Digging Deeper For Successful Communications

August 11, 2015

Captivating communications seem to be getting increasingly rare…  Or maybe I am getting harder to impress.  Either way, we have to congratulate DC shoes for another remarkable piece of branded content last week:


Within two days, it became the most shared piece of brand communications globally for the week according to Unruly and has reminded us of the benchmark for what brands should aspire to if they want to impress consumers.

What impresses me most about DC shoes is this is far from a fluke, or one-off trick.  In the tradition of Red Bull, they have a history of creating remarkable content that keeps their brand salient and desirable for their younger customers.  Like all good sponsorship and “passion platforms”, they know what their target market is excited by and went about creating captivating content that celebrates their brand in this world.  While I have no doubt the DC film was a very expensive piece of production, this should not be considered a barrier for smaller aspirational brands.  The number of small successful businesses driven entirely by social media with content consumers want to follow and like are a testament to the new heuristics of brand building.

“But the above are all lifestyle brands!”  I hear you scream.  Sure, I agree.  It is easier to do 'cool' stuff in 'cool' categories.  Very few want to follow a toilet cleaner or cookie dough mix on Instagram…  So what is the winning formula for rest of us that have more traditional commercial pressures and constraints?  If we looked at the Effie Award winning campaigns of last year you would have to argue (i) a deep consumer understanding, and (ii) creative freedom to captivate their imaginations in a way that feels at home in their world, would be critical to success:

·   “Hello Beer”: by celebrating the “stupid but inventive” stuff young mates do together when drinking beer Carlton Dry was able to grow yoy sales by 22% in a declining Australian beer category.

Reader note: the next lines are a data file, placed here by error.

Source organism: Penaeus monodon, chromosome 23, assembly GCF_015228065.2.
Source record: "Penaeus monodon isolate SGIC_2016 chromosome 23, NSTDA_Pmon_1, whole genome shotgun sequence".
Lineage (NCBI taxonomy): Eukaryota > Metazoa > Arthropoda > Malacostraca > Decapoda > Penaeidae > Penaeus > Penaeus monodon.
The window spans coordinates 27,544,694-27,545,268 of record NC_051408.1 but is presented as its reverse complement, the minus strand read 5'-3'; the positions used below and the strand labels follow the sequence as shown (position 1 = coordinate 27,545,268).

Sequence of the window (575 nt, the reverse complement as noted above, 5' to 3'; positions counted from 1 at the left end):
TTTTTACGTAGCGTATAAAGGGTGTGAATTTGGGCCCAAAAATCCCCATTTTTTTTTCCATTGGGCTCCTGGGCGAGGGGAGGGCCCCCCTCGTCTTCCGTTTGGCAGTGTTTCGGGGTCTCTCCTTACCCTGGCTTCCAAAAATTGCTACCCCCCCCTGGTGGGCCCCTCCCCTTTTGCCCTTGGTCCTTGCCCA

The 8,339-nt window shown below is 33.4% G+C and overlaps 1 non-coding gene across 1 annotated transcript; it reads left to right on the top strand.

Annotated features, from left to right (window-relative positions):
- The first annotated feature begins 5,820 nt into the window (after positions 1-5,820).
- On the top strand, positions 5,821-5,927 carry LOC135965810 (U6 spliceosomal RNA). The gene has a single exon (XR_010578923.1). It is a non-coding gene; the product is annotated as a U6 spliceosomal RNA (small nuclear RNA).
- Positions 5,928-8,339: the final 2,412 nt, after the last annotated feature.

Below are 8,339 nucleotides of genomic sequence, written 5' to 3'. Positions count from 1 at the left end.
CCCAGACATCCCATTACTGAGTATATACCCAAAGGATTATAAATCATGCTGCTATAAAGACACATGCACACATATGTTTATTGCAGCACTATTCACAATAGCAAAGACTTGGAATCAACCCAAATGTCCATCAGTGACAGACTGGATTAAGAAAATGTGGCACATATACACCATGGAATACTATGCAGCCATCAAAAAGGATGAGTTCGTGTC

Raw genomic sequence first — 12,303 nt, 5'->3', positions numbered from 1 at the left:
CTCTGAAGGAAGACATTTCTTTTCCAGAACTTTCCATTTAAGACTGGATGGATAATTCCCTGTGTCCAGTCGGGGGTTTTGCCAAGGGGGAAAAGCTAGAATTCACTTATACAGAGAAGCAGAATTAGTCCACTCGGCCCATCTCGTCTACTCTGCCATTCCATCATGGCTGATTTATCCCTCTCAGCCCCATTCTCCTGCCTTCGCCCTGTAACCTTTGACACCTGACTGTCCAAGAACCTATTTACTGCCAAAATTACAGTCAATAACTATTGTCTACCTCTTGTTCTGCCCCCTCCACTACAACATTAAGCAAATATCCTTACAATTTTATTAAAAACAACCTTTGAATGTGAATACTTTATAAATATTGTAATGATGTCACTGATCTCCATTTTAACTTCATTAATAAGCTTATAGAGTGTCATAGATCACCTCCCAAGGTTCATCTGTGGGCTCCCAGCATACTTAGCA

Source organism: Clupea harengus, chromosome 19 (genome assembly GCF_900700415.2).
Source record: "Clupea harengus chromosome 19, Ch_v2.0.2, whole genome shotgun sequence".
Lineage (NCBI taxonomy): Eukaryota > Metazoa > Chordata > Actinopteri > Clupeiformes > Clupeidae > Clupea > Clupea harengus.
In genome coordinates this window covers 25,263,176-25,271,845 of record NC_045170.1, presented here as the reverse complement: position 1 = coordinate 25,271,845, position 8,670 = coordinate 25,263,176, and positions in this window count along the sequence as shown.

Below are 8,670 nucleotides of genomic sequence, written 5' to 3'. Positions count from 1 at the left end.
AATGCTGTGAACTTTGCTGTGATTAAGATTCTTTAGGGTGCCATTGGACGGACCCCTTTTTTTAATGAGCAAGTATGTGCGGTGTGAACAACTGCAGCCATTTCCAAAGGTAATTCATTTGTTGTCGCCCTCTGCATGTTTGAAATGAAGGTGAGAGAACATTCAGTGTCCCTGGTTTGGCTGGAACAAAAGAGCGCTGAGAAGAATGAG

·  Big Ideas. Lowest Prices”:  by positioning Officeworks as a partner in helping Australian’s achieve their professional ambitions they were able to accelerate year on year sales growth from a near flat baseline.

·  I Bought a Jeep”: walking away from the outdoor escapism conventions of the 4WD category Jeep was able to reframe the brand with a campaign focused on enhancing social approval – driving annual sales growth 156%.


What I admire of each of these award-winning entries is they attribute a lot of their success to a deep, immersive understanding of their target consumer’s mindset to transcend category norms and puncture popular culture with an expression that drives conversation and behaviour.  Congrats to Clems, AJF, and Cummins & Partners…

Having done my fair share of depth interviews and focus groups over the years I can fully understand their power.  To undertake dramatic unconventional campaigns and redirections you have to have the confidence to know it will get traction with the target market…  and the only way to get that confidence is by spending a the time getting to know them.  What they love, what they hate, what they think of your brand, and, most importantly, how they create meaning in this increasingly dynamic and transitory world.  If you are a brand looking to speak with a fresh voice, spend some time in a fresh environment.  Your consumer’s environment is a great place to start.


Andrew